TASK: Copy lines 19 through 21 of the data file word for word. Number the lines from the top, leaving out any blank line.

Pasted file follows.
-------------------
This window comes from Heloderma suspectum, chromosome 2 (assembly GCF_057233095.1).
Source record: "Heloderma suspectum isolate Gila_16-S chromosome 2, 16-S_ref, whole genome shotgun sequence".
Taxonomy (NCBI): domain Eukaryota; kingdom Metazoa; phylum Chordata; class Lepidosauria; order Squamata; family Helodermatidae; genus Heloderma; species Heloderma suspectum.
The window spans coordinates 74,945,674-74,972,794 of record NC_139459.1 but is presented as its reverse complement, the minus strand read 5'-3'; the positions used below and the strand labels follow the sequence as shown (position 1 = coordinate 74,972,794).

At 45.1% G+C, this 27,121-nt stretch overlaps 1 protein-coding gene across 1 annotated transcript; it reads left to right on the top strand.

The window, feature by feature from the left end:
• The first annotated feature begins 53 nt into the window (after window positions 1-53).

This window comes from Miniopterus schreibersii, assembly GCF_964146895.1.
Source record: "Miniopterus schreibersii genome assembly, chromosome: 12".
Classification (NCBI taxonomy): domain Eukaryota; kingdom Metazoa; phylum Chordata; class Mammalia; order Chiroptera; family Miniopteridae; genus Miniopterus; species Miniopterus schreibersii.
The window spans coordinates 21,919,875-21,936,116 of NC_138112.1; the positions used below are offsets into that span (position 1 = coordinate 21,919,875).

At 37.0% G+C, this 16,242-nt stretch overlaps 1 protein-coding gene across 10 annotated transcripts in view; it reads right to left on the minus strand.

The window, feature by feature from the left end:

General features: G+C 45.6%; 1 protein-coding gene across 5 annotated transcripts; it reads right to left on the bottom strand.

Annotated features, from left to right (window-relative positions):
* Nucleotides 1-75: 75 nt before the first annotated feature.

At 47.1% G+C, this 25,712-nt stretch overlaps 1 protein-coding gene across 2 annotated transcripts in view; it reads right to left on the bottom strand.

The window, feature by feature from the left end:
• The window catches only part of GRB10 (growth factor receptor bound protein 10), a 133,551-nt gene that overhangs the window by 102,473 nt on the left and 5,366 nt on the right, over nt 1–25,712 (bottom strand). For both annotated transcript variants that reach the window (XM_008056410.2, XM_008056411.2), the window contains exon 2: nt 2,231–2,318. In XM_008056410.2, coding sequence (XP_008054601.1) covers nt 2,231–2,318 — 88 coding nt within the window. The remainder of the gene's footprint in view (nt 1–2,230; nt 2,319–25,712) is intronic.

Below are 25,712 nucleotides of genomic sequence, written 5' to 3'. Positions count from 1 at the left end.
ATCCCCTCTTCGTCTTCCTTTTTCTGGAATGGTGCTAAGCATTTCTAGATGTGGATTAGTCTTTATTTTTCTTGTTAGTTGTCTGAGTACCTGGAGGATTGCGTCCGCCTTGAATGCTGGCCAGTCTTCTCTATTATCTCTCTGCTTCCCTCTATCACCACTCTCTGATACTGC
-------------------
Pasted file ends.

• The window catches only part of GRB10 (growth factor receptor bound protein 10), a 133,551-nt gene that overhangs the window by 102,473 nt on the left and 5,366 nt on the right, over nt 1–25,712 (bottom strand). For both annotated transcript variants that reach the window (XM_008056410.2, XM_008056411.2), the window contains exon 2: nt 2,231–2,318. In XM_008056410.2, coding sequence (XP_008054601.1) covers nt 2,231–2,318 — 88 coding nt within the window. The remainder of the gene's footprint in view (nt 1–2,230; nt 2,319–25,712) is intronic.

Below are 25,712 nucleotides of genomic sequence, written 5' to 3'. Positions count from 1 at the left end.
ATCCCCTCTTCGTCTTCCTTTTTCTGGAATGGTGCTAAGCATTTCTAGATGTGGATTAGTCTTTATTTTTCTTGTTAGTTGTCTGAGTACCTGGAGGATTGCGTCCGCCTTGAATGCTGGCCAGTCTTCTCTATTATCTCTCTGCTTCCCTCTATCACCACTCTCTGATACTGC